When -OT is [ət]
In reading some instructions for building a 3-tier strawberry bed, I came across the word spiget.
At first I thought it was some specialized gardening term. Then I figured out that the writer was referring to a spigot.
Spigot is one of several English words in which the spelling -ot is pronounced [ət] at the end of the word.
spigot [spĭg’ət] – faucet, like the one your tap water comes out of, or the one you attach your garden hose to. It also refers to the projection on a cask or box of wine that the liquid comes through.
bigot (bĭg’ət) – originally a religious fanatic, but now any “person characterized by obstinate, intolerant, or strongly partisan beliefs (OED).”
In cruising the web I came across the expression bigot spigot. Apparently the term has been coined to describe purveyors of intolerant partisan opinion.
faggot, fagot [făg’ət] – both spellings are seen, but the first is more common. The word is used with various meanings. The original meaning is “a bundle of sticks.” Now it is also used to refer to a bundle of herbs. The word became associated with religious heretics because bundles of sticks were used to burn them at the stake. “To fry a faggot” was to burn a heretic. Before faggot became a derogatory term for a homosexual, it was used as an insulting term for a woman: ‘Urry up wi’ that glass o’ beer, you lazy faggot! (example from OED)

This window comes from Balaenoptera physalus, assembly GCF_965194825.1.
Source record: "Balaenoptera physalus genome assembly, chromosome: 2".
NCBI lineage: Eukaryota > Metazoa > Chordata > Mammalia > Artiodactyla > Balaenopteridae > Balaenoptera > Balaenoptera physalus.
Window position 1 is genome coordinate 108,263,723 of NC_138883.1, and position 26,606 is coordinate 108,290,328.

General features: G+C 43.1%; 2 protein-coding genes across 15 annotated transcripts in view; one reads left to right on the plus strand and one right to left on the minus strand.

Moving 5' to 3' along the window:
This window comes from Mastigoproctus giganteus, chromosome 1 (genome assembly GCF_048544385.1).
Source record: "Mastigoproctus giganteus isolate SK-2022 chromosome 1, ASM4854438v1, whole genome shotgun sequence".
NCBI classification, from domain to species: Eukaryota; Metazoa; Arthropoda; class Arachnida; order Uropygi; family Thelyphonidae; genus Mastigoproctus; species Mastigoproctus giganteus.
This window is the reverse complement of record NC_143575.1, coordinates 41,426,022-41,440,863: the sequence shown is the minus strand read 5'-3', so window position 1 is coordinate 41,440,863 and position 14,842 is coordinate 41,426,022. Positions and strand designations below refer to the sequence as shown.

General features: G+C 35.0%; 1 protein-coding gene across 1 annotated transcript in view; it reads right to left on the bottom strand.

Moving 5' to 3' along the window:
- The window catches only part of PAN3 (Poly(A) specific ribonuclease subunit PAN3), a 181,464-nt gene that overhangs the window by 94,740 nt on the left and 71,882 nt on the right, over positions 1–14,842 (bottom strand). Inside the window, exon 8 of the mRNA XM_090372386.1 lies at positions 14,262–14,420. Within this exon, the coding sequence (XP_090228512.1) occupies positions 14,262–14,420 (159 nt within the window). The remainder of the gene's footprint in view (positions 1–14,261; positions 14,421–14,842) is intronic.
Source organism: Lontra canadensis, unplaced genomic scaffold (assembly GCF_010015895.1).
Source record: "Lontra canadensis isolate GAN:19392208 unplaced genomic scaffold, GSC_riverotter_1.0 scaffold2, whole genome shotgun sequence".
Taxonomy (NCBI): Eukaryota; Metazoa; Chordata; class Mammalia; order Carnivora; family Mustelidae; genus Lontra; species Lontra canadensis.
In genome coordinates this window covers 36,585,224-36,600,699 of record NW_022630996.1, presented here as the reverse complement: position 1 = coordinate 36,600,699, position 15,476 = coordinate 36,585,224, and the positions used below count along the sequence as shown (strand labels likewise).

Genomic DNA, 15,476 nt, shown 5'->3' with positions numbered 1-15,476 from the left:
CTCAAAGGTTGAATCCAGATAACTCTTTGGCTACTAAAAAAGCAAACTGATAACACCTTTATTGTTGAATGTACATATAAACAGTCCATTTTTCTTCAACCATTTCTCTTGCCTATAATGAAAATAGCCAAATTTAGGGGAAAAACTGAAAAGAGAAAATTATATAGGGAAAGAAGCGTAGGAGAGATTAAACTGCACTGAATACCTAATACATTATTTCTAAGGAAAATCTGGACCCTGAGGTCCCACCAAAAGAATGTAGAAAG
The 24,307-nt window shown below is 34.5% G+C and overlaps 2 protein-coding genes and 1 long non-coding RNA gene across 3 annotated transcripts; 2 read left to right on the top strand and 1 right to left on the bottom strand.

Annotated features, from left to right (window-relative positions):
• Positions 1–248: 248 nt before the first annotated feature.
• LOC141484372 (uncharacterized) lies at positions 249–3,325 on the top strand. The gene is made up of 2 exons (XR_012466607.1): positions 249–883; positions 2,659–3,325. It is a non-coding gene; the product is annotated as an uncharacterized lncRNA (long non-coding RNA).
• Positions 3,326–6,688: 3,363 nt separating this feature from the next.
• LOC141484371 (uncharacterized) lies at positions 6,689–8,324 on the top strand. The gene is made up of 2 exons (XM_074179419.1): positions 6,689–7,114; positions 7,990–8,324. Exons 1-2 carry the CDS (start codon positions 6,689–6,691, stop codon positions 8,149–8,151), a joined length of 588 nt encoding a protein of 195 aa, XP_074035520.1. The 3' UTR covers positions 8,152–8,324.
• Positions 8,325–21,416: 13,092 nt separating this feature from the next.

maggot (măg’ət) – fly larva. There is an English word spelled magot, but it is pronounced [mă-gō’] and refers either to a type of ape or to “a fanciful, often grotesque figurine in the Japanese or Chinese style rendered in a crouching position (answers.com).
Some other examples: ballot, carrot, idiot, parrot, pilot, riot, and zealot.
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